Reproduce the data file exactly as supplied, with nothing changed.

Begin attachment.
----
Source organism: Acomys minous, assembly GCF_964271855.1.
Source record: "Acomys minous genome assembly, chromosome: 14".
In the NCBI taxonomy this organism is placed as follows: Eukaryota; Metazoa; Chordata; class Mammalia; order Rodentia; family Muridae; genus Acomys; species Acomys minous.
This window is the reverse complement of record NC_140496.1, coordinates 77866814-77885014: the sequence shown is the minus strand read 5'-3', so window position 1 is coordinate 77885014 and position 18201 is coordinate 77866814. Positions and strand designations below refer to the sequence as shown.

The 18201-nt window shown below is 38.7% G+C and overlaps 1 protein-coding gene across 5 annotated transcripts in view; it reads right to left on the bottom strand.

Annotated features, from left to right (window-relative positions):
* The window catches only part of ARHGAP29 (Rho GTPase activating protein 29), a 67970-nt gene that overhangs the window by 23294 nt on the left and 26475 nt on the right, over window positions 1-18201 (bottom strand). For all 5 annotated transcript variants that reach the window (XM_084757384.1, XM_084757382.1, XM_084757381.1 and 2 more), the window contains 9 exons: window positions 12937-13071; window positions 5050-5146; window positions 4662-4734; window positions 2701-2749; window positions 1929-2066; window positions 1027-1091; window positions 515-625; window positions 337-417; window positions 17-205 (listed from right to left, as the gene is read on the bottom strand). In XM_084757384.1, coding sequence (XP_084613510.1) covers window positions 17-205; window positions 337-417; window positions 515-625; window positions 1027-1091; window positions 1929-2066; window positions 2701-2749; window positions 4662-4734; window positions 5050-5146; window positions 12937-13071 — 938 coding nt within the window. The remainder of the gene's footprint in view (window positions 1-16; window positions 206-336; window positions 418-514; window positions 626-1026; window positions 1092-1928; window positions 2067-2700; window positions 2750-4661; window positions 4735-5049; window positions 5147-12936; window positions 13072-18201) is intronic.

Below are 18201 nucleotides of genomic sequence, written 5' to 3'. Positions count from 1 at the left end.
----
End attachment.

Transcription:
Source organism: Acomys minous, assembly GCF_964271855.1.
Source record: "Acomys minous genome assembly, chromosome: 14".
In the NCBI taxonomy this organism is placed as follows: Eukaryota; Metazoa; Chordata; class Mammalia; order Rodentia; family Muridae; genus Acomys; species Acomys minous.
This window is the reverse complement of record NC_140496.1, coordinates 77866814-77885014: the sequence shown is the minus strand read 5'-3', so window position 1 is coordinate 77885014 and position 18201 is coordinate 77866814. Positions and strand designations below refer to the sequence as shown.

The 18201-nt window shown below is 38.7% G+C and overlaps 1 protein-coding gene across 5 annotated transcripts in view; it reads right to left on the bottom strand.

Annotated features, from left to right (window-relative positions):
* The window catches only part of ARHGAP29 (Rho GTPase activating protein 29), a 67970-nt gene that overhangs the window by 23294 nt on the left and 26475 nt on the right, over window positions 1-18201 (bottom strand). For all 5 annotated transcript variants that reach the window (XM_084757384.1, XM_084757382.1, XM_084757381.1 and 2 more), the window contains 9 exons: window positions 12937-13071; window positions 5050-5146; window positions 4662-4734; window positions 2701-2749; window positions 1929-2066; window positions 1027-1091; window positions 515-625; window positions 337-417; window positions 17-205 (listed from right to left, as the gene is read on the bottom strand). In XM_084757384.1, coding sequence (XP_084613510.1) covers window positions 17-205; window positions 337-417; window positions 515-625; window positions 1027-1091; window positions 1929-2066; window positions 2701-2749; window positions 4662-4734; window positions 5050-5146; window positions 12937-13071 — 938 coding nt within the window. The remainder of the gene's footprint in view (window positions 1-16; window positions 206-336; window positions 418-514; window positions 626-1026; window positions 1092-1928; window positions 2067-2700; window positions 2750-4661; window positions 4735-5049; window positions 5147-12936; window positions 13072-18201) is intronic.

Below are 18201 nucleotides of genomic sequence, written 5' to 3'. Positions count from 1 at the left end.